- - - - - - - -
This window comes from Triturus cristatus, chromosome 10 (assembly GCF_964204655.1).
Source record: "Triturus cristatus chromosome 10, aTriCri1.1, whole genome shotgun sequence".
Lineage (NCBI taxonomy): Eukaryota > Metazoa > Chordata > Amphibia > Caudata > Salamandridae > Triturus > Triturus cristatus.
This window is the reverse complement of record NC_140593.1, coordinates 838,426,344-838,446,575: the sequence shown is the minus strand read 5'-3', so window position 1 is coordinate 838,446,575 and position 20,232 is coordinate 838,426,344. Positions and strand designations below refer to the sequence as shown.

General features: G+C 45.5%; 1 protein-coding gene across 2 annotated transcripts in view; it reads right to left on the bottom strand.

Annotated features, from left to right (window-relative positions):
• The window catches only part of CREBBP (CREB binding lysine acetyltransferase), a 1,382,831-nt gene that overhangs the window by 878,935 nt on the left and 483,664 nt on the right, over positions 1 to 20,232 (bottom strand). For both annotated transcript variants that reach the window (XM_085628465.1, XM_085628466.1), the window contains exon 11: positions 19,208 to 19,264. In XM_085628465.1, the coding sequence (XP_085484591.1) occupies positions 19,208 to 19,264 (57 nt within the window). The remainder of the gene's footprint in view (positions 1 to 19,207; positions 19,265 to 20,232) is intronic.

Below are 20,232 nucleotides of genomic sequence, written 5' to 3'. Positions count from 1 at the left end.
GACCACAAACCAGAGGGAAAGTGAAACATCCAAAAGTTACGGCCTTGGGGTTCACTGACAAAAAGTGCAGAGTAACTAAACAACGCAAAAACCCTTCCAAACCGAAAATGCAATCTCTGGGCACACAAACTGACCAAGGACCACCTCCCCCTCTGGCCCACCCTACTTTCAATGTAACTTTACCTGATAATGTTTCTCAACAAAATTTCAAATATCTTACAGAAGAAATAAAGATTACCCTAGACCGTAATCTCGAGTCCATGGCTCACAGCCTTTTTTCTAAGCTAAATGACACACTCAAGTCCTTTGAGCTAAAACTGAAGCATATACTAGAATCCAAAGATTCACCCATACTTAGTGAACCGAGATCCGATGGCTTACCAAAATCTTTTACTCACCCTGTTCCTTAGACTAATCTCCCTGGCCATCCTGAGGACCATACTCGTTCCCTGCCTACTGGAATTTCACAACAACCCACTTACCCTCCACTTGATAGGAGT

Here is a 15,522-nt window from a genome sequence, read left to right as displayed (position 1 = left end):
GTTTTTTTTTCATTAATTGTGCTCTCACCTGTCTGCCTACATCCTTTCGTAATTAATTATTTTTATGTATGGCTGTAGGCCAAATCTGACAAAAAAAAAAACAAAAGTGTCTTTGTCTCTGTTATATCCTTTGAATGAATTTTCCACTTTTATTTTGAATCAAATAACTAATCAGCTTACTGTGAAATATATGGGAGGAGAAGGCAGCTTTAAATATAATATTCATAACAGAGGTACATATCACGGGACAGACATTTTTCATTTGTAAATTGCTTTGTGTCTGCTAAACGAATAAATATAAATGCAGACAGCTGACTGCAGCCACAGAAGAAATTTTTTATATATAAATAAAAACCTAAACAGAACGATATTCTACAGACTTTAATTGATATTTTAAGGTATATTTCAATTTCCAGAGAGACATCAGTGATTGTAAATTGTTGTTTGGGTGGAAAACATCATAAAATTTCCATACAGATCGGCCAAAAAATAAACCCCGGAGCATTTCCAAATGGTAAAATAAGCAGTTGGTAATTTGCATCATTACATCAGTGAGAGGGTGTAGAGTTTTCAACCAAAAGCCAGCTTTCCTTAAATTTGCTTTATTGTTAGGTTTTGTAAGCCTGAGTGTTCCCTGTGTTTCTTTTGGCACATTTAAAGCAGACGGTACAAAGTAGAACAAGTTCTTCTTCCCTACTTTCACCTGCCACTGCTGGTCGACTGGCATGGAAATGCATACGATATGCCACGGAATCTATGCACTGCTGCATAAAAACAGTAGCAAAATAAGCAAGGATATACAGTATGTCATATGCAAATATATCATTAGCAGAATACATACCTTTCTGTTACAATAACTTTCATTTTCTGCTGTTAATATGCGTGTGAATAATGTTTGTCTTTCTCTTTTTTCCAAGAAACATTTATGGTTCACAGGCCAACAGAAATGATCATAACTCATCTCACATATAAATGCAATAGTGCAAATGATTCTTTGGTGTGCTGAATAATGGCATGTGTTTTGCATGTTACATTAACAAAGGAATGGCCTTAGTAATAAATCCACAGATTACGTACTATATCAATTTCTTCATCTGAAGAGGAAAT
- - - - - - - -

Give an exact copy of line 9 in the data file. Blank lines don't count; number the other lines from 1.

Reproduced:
GACCACAAACCAGAGGGAAAGTGAAACATCCAAAAGTTACGGCCTTGGGGTTCACTGACAAAAAGTGCAGAGTAACTAAACAACGCAAAAACCCTTCCAAACCGAAAATGCAATCTCTGGGCACACAAACTGACCAAGGACCACCTCCCCCTCTGGCCCACCCTACTTTCAATGTAACTTTACCTGATAATGTTTCTCAACAAAATTTCAAATATCTTACAGAAGAAATAAAGATTACCCTAGACCGTAATCTCGAGTCCATGGCTCACAGCCTTTTTTCTAAGCTAAATGACACACTCAAGTCCTTTGAGCTAAAACTGAAGCATATACTAGAATCCAAAGATTCACCCATACTTAGTGAACCGAGATCCGATGGCTTACCAAAATCTTTTACTCACCCTGTTCCTTAGACTAATCTCCCTGGCCATCCTGAGGACCATACTCGTTCCCTGCCTACTGGAATTTCACAACAACCCACTTACCCTCCACTTGATAGGAGT